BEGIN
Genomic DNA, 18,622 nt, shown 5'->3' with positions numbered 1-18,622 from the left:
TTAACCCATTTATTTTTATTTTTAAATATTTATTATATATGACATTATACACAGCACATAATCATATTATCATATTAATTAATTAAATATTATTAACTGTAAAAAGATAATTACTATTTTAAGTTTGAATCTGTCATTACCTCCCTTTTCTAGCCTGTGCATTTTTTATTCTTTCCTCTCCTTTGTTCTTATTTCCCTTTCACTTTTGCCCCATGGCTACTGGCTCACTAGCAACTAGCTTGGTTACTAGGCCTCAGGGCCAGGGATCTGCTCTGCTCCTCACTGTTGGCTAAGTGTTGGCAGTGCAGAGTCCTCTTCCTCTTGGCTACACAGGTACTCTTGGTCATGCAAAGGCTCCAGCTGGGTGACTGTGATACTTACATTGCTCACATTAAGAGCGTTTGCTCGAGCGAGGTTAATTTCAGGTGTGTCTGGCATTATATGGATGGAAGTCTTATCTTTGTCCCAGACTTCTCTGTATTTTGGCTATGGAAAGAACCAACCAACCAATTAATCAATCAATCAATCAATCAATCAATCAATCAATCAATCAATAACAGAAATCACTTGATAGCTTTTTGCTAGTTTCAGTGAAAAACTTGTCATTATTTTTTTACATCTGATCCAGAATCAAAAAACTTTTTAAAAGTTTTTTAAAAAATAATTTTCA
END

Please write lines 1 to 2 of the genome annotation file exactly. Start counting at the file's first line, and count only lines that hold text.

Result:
Genomic DNA, 18,622 nt, shown 5'->3' with positions numbered 1-18,622 from the left:
TTAACCCATTTATTTTTATTTTTAAATATTTATTATATATGACATTATACACAGCACATAATCATATTATCATATTAATTAATTAAATATTATTAACTGTAAAAAGATAATTACTATTTTAAGTTTGAATCTGTCATTACCTCCCTTTTCTAGCCTGTGCATTTTTTATTCTTTCCTCTCCTTTGTTCTTATTTCCCTTTCACTTTTGCCCCATGGCTACTGGCTCACTAGCAACTAGCTTGGTTACTAGGCCTCAGGGCCAGGGATCTGCTCTGCTCCTCACTGTTGGCTAAGTGTTGGCAGTGCAGAGTCCTCTTCCTCTTGGCTACACAGGTACTCTTGGTCATGCAAAGGCTCCAGCTGGGTGACTGTGATACTTACATTGCTCACATTAAGAGCGTTTGCTCGAGCGAGGTTAATTTCAGGTGTGTCTGGCATTATATGGATGGAAGTCTTATCTTTGTCCCAGACTTCTCTGTATTTTGGCTATGGAAAGAACCAACCAACCAATTAATCAATCAATCAATCAATCAATCAATCAATCAATCAATCAATAACAGAAATCACTTGATAGCTTTTTGCTAGTTTCAGTGAAAAACTTGTCATTATTTTTTTACATCTGATCCAGAATCAAAAAACTTTTTAAAAGTTTTTTAAAAAATAATTTTCA